Five old men sing and play over a big spread of sidewalk. A lady shakes a maraca and holds out a hat. Can’t tell if she works for them or she’s the boss, driving these doddering old guys to keep playing.

•••••

We hear a good, salacious rumor that famous Americans have been here lately for medical treatment. Who?

The man who tells us can’t name names, but “They can be actors, singers….”

They come in secret because it’s no good to be treated by Communists, “Evil Red,” he grins.

“In Cuba we need a new generation of leaders,” he offers. Right, we say, because Raoul is 80.

“Anyway, Fidel will choose when to die,” he says, and announce it in one of his hours-long speeches.

“Next Thursday at 11:45,” he’ll say.

•••••

In 1956 Fidel Castro and 81 other revolutionaries sailed from Tuxpan, Mexico to foment revolution. Granma was the name of his ship. Now it’s the name of the party paper.
The headline in today’s Granma is “Revolucion no, Zarpazo!” It’s a full page potted tract by Fidel Castro, a rant against the coup that brought Fulgencio Battista to power (that’s his predecessor) in 1952.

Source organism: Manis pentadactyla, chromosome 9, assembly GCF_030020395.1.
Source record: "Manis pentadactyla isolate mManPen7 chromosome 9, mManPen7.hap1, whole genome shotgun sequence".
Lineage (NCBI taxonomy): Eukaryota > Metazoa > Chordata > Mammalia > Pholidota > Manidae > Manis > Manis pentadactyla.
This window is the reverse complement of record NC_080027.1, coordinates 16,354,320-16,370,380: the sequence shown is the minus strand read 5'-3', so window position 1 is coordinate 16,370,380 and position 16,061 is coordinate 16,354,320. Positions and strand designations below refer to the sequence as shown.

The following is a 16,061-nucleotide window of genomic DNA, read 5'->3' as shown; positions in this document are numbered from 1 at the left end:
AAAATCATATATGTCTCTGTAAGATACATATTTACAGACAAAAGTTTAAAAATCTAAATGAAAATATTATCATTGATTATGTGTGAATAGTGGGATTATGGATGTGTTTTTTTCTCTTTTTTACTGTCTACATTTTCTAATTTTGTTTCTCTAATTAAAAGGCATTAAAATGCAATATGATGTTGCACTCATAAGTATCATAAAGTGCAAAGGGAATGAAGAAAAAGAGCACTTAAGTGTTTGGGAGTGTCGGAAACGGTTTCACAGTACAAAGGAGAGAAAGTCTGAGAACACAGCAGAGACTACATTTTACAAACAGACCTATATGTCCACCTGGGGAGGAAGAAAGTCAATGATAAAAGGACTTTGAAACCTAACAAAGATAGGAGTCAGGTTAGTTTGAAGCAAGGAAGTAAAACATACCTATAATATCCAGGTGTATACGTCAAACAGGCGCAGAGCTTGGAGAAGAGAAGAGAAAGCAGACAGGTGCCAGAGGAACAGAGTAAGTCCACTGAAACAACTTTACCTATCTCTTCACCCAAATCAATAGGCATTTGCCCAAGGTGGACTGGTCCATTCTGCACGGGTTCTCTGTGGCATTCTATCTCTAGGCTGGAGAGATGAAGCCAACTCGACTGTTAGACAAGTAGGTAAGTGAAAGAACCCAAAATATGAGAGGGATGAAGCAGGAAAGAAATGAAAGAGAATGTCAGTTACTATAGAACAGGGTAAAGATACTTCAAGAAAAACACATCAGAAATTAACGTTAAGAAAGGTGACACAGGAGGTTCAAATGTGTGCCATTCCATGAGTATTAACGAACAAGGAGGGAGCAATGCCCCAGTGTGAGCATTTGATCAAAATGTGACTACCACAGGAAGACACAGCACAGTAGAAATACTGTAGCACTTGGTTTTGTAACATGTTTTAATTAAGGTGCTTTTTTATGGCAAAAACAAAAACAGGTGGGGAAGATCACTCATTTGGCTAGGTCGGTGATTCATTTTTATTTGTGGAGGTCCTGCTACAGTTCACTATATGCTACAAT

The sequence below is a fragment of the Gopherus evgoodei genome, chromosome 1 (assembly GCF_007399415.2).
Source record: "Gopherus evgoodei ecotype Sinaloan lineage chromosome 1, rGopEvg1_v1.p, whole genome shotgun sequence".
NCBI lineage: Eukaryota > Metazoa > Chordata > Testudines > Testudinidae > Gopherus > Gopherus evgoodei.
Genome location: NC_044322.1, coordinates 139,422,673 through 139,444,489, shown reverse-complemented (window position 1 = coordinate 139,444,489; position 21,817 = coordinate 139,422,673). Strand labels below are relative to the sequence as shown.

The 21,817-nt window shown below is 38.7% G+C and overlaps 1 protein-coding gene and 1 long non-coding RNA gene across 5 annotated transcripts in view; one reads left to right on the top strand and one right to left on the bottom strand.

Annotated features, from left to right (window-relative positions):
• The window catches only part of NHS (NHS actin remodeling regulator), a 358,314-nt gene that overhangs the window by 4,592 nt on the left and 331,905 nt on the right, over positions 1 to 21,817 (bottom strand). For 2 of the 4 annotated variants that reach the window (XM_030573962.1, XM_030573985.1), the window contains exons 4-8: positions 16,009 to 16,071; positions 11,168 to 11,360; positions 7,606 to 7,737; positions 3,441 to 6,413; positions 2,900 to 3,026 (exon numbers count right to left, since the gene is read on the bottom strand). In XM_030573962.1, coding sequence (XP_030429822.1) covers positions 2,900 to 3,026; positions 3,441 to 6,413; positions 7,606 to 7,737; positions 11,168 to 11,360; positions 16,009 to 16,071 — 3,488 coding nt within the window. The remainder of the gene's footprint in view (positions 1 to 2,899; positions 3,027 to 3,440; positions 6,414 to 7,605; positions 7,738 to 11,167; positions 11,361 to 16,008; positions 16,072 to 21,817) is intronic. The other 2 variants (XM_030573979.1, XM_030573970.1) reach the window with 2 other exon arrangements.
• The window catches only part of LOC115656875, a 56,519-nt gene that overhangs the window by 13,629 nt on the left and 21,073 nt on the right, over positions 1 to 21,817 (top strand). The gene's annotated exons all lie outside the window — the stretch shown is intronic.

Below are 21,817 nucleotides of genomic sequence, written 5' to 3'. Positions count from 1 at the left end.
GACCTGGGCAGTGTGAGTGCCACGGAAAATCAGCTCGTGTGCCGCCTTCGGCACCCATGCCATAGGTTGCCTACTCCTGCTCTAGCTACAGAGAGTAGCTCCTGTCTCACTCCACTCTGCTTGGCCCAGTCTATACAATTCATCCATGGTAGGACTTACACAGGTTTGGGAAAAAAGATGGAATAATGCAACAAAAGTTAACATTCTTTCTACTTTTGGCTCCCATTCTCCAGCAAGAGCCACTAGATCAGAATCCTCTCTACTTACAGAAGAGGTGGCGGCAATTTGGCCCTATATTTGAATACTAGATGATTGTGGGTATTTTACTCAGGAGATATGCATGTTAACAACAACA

This morning’s Granma is tiny, just ten pages. It costs 20 local pesetas, less than a penny, but the press run is limited, so some buy an early copy, read it, then resell it after the newsstand sells out.

Granma, the ship, is on display in a pavilion behind glass. You know how when you go to a stadium or arena, it feels smaller than it looks on TV? Granma the ship is the opposite.

You stand alongside a soldier-guard on an elevated platform. The Granma’s all polished and shiny and looks for all the world like Fidel scored a party boat and it would have been more fun just to hang out on board, smoking cigars and drinking rum.

The founding Cuban legend describes steely determination, rationing and hardship on the crossing to Mexico, but I’m skeptical. There’s an enclosed cabin just behind the wheel. I imagine a seven-day interregnum of air-conditioning, alcohol and comraderie before the more poignant (and dangerous) business of revolucion.